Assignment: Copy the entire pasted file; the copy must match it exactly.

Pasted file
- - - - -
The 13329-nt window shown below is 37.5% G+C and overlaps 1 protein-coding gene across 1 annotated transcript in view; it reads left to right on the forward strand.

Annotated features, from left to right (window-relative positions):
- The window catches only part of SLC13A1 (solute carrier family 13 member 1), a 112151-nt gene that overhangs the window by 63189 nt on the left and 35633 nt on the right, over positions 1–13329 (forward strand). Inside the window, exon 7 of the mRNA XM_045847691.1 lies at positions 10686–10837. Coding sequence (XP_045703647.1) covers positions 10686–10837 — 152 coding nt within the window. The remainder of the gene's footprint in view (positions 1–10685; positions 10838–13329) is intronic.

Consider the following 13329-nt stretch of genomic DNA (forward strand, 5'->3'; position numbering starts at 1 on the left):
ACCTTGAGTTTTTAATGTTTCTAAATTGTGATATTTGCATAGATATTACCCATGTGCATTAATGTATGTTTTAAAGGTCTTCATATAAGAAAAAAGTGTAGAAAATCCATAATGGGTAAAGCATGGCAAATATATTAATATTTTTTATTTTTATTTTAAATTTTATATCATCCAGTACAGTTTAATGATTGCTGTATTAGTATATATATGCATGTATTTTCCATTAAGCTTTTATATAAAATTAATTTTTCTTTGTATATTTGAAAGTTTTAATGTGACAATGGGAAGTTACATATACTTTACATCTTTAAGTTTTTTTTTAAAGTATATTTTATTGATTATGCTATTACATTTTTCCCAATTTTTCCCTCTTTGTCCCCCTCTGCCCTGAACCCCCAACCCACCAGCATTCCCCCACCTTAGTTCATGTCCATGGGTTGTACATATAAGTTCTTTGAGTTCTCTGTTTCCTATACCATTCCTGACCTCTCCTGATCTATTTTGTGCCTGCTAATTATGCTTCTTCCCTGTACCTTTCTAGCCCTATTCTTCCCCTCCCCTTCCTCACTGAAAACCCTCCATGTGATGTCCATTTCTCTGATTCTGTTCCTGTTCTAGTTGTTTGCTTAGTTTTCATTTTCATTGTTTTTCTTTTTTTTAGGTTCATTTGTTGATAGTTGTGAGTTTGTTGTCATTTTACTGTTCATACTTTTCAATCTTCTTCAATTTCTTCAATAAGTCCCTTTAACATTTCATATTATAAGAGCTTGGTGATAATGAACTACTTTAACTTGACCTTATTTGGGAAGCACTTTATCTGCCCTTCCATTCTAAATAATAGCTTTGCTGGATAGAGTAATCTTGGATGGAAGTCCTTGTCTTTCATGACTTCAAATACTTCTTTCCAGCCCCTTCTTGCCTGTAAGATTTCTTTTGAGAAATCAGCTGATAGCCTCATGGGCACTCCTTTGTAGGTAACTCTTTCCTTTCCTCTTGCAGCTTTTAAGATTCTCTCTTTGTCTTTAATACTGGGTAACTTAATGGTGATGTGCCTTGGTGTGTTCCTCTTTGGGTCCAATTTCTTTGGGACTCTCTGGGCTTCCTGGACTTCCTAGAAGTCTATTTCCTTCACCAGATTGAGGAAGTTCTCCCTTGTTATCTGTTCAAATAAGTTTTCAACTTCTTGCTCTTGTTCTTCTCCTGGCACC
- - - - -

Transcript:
The 13329-nt window shown below is 37.5% G+C and overlaps 1 protein-coding gene across 1 annotated transcript in view; it reads left to right on the forward strand.

Annotated features, from left to right (window-relative positions):
- The window catches only part of SLC13A1 (solute carrier family 13 member 1), a 112151-nt gene that overhangs the window by 63189 nt on the left and 35633 nt on the right, over positions 1–13329 (forward strand). Inside the window, exon 7 of the mRNA XM_045847691.1 lies at positions 10686–10837. Coding sequence (XP_045703647.1) covers positions 10686–10837 — 152 coding nt within the window. The remainder of the gene's footprint in view (positions 1–10685; positions 10838–13329) is intronic.

Consider the following 13329-nt stretch of genomic DNA (forward strand, 5'->3'; position numbering starts at 1 on the left):
ACCTTGAGTTTTTAATGTTTCTAAATTGTGATATTTGCATAGATATTACCCATGTGCATTAATGTATGTTTTAAAGGTCTTCATATAAGAAAAAAGTGTAGAAAATCCATAATGGGTAAAGCATGGCAAATATATTAATATTTTTTATTTTTATTTTAAATTTTATATCATCCAGTACAGTTTAATGATTGCTGTATTAGTATATATATGCATGTATTTTCCATTAAGCTTTTATATAAAATTAATTTTTCTTTGTATATTTGAAAGTTTTAATGTGACAATGGGAAGTTACATATACTTTACATCTTTAAGTTTTTTTTTAAAGTATATTTTATTGATTATGCTATTACATTTTTCCCAATTTTTCCCTCTTTGTCCCCCTCTGCCCTGAACCCCCAACCCACCAGCATTCCCCCACCTTAGTTCATGTCCATGGGTTGTACATATAAGTTCTTTGAGTTCTCTGTTTCCTATACCATTCCTGACCTCTCCTGATCTATTTTGTGCCTGCTAATTATGCTTCTTCCCTGTACCTTTCTAGCCCTATTCTTCCCCTCCCCTTCCTCACTGAAAACCCTCCATGTGATGTCCATTTCTCTGATTCTGTTCCTGTTCTAGTTGTTTGCTTAGTTTTCATTTTCATTGTTTTTCTTTTTTTTAGGTTCATTTGTTGATAGTTGTGAGTTTGTTGTCATTTTACTGTTCATACTTTTCAATCTTCTTCAATTTCTTCAATAAGTCCCTTTAACATTTCATATTATAAGAGCTTGGTGATAATGAACTACTTTAACTTGACCTTATTTGGGAAGCACTTTATCTGCCCTTCCATTCTAAATAATAGCTTTGCTGGATAGAGTAATCTTGGATGGAAGTCCTTGTCTTTCATGACTTCAAATACTTCTTTCCAGCCCCTTCTTGCCTGTAAGATTTCTTTTGAGAAATCAGCTGATAGCCTCATGGGCACTCCTTTGTAGGTAACTCTTTCCTTTCCTCTTGCAGCTTTTAAGATTCTCTCTTTGTCTTTAATACTGGGTAACTTAATGGTGATGTGCCTTGGTGTGTTCCTCTTTGGGTCCAATTTCTTTGGGACTCTCTGGGCTTCCTGGACTTCCTAGAAGTCTATTTCCTTCACCAGATTGAGGAAGTTCTCCCTTGTTATCTGTTCAAATAAGTTTTCAACTTCTTGCTCTTGTTCTTCTCCTGGCACC